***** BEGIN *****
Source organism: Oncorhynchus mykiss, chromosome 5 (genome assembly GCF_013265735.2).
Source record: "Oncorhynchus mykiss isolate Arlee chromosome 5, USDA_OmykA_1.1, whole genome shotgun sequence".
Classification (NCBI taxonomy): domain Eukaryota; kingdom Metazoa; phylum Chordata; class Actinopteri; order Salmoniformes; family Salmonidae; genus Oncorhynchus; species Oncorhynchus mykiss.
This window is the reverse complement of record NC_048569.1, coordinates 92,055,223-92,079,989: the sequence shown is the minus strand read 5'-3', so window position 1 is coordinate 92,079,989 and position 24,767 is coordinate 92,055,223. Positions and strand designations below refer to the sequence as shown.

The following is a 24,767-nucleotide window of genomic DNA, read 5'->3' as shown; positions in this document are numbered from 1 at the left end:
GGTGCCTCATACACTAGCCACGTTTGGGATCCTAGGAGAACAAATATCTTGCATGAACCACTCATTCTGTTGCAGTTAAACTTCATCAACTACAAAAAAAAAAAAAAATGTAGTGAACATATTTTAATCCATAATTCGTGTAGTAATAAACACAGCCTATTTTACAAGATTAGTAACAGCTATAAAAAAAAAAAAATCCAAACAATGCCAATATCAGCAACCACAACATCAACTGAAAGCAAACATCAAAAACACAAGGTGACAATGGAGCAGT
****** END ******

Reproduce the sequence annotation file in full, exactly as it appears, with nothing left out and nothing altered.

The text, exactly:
Source organism: Oncorhynchus mykiss, chromosome 5 (genome assembly GCF_013265735.2).
Source record: "Oncorhynchus mykiss isolate Arlee chromosome 5, USDA_OmykA_1.1, whole genome shotgun sequence".
Classification (NCBI taxonomy): domain Eukaryota; kingdom Metazoa; phylum Chordata; class Actinopteri; order Salmoniformes; family Salmonidae; genus Oncorhynchus; species Oncorhynchus mykiss.
This window is the reverse complement of record NC_048569.1, coordinates 92,055,223-92,079,989: the sequence shown is the minus strand read 5'-3', so window position 1 is coordinate 92,079,989 and position 24,767 is coordinate 92,055,223. Positions and strand designations below refer to the sequence as shown.

The following is a 24,767-nucleotide window of genomic DNA, read 5'->3' as shown; positions in this document are numbered from 1 at the left end:
GGTGCCTCATACACTAGCCACGTTTGGGATCCTAGGAGAACAAATATCTTGCATGAACCACTCATTCTGTTGCAGTTAAACTTCATCAACTACAAAAAAAAAAAAAAATGTAGTGAACATATTTTAATCCATAATTCGTGTAGTAATAAACACAGCCTATTTTACAAGATTAGTAACAGCTATAAAAAAAAAAAAATCCAAACAATGCCAATATCAGCAACCACAACATCAACTGAAAGCAAACATCAAAAACACAAGGTGACAATGGAGCAGT